Remarkably, by October 2019, U.S. Senator Mike Rounds supported Libra. He stressed that Libra may be the technical progress the country needs and expressed concerns about the U.S. falling behind in the technological race.
“I believe that there is promise in cryptocurrency and digital payments, but regardless of how one views such technologies, it is clear that the United States is falling behind in this space,” Senator Rounds said.
On October 30th, Politico reported that France, Germany, Italy, Spain, and the Netherlands teamed up to oppose Libra’s introduction in the EU. The officials were seeing complete prohibition as problematic, as it is still unclear what rules would apply to Libra. As a workaround, they consider restricting Libra in the EU until it can be properly regulated.
The next month, on November 21st, the U.S. Congress members Sylvia Garcia and Lance Gooden presented a draft of the law that would deem Libra and similar assets securities.
“This piece of legislation would protect consumers against certain cryptocurrencies, such as Facebook Libra Project. The bill would clarify that ‘managed stablecoins’ are securities under the Security Exchange Act of 1934 and thus regulated by the Security and Exchange Commission,” reads the official release.
Lastly, on December 5th, the EU finance ministers agreed that private digital currencies, including Libra, will not be allowed in the EU “until the legal, regulatory and oversight challenges and risks have been adequately identified and addressed.”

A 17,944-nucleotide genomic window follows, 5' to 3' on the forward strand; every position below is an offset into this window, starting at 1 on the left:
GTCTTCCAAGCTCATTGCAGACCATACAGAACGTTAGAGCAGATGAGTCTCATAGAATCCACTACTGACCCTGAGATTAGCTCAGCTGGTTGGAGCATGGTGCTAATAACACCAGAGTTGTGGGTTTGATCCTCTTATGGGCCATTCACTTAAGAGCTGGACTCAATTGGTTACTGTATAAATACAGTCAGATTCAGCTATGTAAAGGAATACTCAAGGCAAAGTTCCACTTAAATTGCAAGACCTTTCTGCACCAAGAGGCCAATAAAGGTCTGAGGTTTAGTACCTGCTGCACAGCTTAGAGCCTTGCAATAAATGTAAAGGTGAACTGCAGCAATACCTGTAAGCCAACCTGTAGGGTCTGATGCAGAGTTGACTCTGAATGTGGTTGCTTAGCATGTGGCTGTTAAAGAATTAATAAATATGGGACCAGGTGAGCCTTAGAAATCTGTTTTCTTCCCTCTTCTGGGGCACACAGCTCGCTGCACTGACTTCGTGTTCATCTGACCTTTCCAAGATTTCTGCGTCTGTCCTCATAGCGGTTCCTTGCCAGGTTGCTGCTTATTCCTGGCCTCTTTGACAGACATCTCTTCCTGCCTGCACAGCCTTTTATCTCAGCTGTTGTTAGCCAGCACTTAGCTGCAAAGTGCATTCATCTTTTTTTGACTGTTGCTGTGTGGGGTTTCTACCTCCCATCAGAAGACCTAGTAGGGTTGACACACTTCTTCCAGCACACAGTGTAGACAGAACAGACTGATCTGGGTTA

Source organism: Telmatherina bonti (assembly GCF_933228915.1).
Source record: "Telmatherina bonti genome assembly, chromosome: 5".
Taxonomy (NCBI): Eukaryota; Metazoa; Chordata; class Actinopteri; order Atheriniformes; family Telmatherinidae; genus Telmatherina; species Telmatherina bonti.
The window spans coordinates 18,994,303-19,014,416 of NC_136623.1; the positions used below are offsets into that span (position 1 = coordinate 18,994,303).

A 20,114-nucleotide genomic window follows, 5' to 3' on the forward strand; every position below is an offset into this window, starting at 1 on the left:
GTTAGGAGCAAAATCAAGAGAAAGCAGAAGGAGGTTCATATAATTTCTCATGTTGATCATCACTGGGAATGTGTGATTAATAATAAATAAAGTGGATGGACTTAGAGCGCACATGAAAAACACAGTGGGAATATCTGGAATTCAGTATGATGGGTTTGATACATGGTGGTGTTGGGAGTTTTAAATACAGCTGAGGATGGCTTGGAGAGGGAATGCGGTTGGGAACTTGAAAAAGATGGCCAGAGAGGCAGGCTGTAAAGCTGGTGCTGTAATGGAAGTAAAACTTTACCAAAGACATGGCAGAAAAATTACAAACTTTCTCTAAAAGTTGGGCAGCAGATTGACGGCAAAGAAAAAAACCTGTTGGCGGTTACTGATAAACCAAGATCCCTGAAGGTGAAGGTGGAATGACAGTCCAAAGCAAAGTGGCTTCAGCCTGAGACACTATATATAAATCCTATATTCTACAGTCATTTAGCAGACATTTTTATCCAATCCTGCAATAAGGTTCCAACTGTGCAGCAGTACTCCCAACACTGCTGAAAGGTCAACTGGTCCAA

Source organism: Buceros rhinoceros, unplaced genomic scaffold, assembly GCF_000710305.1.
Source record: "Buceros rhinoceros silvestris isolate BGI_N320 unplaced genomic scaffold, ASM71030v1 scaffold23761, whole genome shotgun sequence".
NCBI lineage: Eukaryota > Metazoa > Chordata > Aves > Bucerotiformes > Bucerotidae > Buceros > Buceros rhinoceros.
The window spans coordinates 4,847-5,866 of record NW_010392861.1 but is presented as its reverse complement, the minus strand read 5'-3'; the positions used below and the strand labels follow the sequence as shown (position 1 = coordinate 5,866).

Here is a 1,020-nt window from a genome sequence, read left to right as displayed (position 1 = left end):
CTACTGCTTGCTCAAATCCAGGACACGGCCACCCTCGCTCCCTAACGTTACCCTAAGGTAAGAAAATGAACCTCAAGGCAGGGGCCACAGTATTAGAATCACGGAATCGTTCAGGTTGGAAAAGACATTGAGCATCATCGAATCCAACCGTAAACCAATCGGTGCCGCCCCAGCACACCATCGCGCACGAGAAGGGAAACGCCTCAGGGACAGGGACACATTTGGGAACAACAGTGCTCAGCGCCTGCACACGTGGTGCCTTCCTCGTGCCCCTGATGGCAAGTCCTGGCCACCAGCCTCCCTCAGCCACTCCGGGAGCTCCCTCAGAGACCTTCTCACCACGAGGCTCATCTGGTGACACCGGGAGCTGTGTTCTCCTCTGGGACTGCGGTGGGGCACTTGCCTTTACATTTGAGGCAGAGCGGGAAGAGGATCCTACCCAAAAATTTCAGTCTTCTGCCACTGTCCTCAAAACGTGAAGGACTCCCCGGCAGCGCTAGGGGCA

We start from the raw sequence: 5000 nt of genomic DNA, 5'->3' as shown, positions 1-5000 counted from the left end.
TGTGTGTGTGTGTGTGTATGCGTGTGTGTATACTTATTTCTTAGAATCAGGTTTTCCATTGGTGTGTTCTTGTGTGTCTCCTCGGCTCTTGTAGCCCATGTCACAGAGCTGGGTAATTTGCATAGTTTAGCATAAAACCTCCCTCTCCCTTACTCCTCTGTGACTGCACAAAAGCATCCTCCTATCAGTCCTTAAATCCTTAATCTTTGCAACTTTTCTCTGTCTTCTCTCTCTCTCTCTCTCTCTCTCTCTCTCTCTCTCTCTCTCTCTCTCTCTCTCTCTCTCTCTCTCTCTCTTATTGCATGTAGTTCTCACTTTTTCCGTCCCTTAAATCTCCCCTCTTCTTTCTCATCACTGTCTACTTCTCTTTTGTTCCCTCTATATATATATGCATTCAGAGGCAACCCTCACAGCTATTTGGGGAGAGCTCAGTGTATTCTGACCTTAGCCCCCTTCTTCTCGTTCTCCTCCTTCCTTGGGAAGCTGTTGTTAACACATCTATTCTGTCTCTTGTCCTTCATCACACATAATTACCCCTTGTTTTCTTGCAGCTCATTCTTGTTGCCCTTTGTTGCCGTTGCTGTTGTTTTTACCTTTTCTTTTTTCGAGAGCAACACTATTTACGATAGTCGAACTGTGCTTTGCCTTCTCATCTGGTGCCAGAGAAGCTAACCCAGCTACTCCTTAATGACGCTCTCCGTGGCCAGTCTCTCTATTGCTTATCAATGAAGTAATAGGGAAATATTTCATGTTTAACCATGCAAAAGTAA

It seems that the regulatory concerns about Libra and the respective barriers to its launch remain relevant up to this day.
The story of Libra, in some sense, is an epitome of the current situation with crypto-regulation. Theoretically, Libra could become something like a gateway drug into cryptocurrencies for those who have never heard about them, let alone weighed on using them. In a sense, Libra could be the killer app that Bitcoin has never become.
On the other hand, Facebook’s interest in creating parallel money could signify the growing ambitions of giant corporations. Considering the history of Facebook, any privacy concerns about whatever they do are reasonable. Libra, had it been implemented, could have made Facebook almost omnipotent.
Finally, regulators have seen Libra for what it actually was: private money that could rival fiat and effectively ruin the governmental monetary monopoly. This, in turn, is one of the foundations of state per se, and therefore alternative money could effectively undermine the state as we know it.
Still, what’s most important, is that Libra is definitely not the last in the string of attempts to create alternative money. This means that, corporate or not, the world actually requires an alternative to the existing economic system, and is desperately seeking it. Bitcoin and Libra are just two most notable attempts of this kind. China’s digital yuan could become the third. Whatever becomes of this quest for a new economy, it seems that it will not stop that easy.